We used our weapons to intimidate and scare the population of Kinshasa. We circulated everywhere, in all of Kinshasa’s neighborhoods. When there were bodies of people killed along the road, we picked them up quickly to hide them far away from where the international community would find out about them. This is the work we did to protect Kabila’s hold on power so he could continue to lead the country.[140]

Another M23 fighter deployed in Kinshasa said: “We imposed order in Kinshasa. The people of Kinshasa saw we were strong; they were scared of us. They knew they had to be, or we would send them to their graves.”[141]

An M23 fighter who went from the Rwamwanja refugee camp in Uganda via Rwanda to Congo said he had received orders from a Rwandan army officer:

You are leaving for Kinshasa [the Rwandan officer said]. You’ve got to be quiet there. Don’t speak in public so that the population doesn’t learn who you are. If some of you speak Lingala [the dominant language in western Congo], they have to be in charge of talking to the people, but only if they need to. You’ll receive more orders once you arrive in Kinshasa. Just follow the orders and don’t get caught.[142]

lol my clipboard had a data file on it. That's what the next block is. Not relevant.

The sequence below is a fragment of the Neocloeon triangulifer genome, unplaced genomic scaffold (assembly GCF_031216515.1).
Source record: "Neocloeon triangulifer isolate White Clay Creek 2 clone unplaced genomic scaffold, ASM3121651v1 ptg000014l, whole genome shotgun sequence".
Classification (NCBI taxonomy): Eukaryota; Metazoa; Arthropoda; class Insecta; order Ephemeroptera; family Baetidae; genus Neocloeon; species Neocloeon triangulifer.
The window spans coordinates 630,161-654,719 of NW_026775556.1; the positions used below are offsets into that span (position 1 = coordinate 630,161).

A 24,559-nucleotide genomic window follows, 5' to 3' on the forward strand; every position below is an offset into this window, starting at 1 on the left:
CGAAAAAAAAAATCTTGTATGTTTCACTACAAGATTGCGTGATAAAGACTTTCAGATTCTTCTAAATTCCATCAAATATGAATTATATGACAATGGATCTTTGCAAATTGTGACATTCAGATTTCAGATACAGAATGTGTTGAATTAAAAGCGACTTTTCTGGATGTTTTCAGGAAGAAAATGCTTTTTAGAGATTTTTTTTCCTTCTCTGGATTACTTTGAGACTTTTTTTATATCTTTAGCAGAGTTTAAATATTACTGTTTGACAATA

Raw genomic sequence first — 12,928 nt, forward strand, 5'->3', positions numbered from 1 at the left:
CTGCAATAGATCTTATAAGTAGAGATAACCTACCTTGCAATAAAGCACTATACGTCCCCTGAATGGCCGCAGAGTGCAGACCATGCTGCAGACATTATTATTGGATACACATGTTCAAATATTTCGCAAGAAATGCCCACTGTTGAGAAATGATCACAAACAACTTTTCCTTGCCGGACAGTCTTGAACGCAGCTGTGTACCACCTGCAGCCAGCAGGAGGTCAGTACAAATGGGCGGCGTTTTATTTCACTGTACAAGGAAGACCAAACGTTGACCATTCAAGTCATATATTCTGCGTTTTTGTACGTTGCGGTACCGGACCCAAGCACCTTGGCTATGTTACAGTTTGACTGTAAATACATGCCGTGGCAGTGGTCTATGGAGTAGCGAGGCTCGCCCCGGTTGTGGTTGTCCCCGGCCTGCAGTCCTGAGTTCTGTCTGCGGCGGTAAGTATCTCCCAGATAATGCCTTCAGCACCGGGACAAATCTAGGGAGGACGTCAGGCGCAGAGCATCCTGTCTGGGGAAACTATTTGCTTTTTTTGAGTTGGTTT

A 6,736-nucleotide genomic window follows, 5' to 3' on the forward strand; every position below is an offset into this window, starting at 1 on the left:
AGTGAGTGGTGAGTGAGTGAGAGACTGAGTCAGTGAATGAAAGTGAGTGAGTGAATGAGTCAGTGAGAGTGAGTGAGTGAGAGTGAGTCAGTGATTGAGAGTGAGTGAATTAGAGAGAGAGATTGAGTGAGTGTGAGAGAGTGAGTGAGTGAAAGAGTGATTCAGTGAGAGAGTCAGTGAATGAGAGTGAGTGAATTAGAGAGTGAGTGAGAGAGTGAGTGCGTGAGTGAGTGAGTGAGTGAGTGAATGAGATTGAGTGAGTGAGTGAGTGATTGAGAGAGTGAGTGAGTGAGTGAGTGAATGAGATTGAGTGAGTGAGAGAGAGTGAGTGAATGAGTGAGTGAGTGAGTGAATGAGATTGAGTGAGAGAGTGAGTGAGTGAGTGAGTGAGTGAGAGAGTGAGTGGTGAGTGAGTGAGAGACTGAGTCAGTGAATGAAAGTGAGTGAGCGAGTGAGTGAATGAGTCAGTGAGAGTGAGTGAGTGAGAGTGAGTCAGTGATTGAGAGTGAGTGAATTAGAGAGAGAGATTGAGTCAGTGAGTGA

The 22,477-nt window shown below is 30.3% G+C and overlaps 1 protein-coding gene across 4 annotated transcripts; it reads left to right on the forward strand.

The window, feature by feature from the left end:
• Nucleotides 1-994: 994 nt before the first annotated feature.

An M23 combatant posted in Lubumbashi’s Katuba neighborhood said:

M23 fighters were everywhere in Lubumbashi. We were spread out all over the city. I controlled the Matshipisha axis [in Katuba neighborhood]. Before coming to Lubumbashi, we were told that the population of Katuba is very loyal to [opposition leaders] Moïse Katumbi and Kyungu wa Kumwanza. That’s why we received the order to seriously reprimand every person who would try to make even the slightest noise akin to a demonstration. We were told to fire at point-blank range at the protesters. We knew that the other protesters would flee if some of them were killed.[143]

Another M23 combatant who was deployed in a “mobile unit” in Lubumbashi said:

We were in vehicles, mainly small trucks and we drove all over the city. Our [Congolese army] commander told us: “You are here on a mission; your only objective is to protect the president. The city of Lubumbashi has to be calm; if you see demonstrators, don’t hesitate to shoot in the middle of them. Don’t be afraid; nobody will do anything to you.” We really succeeded in our mission: every time there were demonstrations, we went there and did what we were asked to do. The Katuba commune was the most difficult to manage, but we imposed ourselves; to those who were hard headed, we showed that we are as hard as stone.[144]

Five Congolese security and intelligence officers in Kinshasa and four in Goma confirmed to Human Rights Watch that M23 fighters were deployed to Congo to crack down on protesters.

One army officer in Kinshasa said: